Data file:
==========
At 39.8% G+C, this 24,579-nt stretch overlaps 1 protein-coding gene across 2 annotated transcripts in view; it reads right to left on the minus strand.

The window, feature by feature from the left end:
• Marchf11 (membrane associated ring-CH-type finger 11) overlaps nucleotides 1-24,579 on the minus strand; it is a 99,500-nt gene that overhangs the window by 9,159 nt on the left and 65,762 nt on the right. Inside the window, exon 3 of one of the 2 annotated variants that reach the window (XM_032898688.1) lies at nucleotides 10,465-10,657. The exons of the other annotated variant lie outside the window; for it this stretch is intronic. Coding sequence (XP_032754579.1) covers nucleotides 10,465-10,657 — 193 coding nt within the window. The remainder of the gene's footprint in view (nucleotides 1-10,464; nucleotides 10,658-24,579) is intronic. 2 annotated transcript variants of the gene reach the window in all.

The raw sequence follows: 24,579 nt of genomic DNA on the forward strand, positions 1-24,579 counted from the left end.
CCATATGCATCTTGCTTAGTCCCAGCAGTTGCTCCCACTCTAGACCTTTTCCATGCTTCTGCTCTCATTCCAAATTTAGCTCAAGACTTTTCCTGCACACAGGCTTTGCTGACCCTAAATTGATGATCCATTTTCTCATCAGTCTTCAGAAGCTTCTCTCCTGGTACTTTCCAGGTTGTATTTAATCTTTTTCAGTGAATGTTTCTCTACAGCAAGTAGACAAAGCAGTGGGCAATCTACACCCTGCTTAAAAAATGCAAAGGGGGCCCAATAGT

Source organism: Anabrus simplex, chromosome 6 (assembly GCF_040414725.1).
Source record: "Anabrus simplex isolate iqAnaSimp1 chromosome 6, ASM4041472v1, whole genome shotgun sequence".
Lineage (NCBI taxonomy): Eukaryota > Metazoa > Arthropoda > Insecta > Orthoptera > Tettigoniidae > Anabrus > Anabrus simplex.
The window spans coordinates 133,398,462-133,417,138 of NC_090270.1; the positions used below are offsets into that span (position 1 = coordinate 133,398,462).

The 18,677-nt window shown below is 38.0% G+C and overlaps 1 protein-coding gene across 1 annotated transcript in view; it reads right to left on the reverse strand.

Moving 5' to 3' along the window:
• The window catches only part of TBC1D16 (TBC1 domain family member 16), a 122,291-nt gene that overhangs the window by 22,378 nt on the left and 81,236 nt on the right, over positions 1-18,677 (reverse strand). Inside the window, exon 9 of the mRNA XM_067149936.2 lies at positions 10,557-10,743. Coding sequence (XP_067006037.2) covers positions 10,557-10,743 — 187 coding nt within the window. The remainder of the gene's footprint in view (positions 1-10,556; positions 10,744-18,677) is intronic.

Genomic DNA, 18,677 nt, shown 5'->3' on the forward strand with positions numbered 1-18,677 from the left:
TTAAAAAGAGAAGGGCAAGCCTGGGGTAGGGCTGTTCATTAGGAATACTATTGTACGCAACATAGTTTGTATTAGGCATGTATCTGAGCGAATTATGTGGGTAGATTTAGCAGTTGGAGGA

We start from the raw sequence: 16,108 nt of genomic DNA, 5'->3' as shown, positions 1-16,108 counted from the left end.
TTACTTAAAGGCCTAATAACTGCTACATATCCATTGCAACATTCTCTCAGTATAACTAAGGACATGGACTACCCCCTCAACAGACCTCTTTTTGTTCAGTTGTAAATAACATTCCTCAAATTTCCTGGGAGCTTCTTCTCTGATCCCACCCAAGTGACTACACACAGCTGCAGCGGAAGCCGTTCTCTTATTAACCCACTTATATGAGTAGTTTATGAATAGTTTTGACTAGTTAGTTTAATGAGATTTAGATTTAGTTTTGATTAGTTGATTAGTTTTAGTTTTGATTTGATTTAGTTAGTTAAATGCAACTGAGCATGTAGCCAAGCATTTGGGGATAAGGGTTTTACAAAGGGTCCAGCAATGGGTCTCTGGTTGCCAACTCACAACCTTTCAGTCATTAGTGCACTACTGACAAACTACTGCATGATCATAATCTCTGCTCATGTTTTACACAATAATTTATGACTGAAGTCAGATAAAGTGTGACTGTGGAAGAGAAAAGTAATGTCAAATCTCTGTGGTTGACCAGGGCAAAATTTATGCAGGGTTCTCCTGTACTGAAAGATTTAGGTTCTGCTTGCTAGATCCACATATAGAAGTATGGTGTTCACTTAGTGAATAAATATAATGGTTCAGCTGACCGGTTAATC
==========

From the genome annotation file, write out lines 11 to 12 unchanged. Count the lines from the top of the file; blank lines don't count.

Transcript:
Moving 5' to 3' along the window:
• The window catches only part of TBC1D16 (TBC1 domain family member 16), a 122,291-nt gene that overhangs the window by 22,378 nt on the left and 81,236 nt on the right, over positions 1-18,677 (reverse strand). Inside the window, exon 9 of the mRNA XM_067149936.2 lies at positions 10,557-10,743. Coding sequence (XP_067006037.2) covers positions 10,557-10,743 — 187 coding nt within the window. The remainder of the gene's footprint in view (positions 1-10,556; positions 10,744-18,677) is intronic.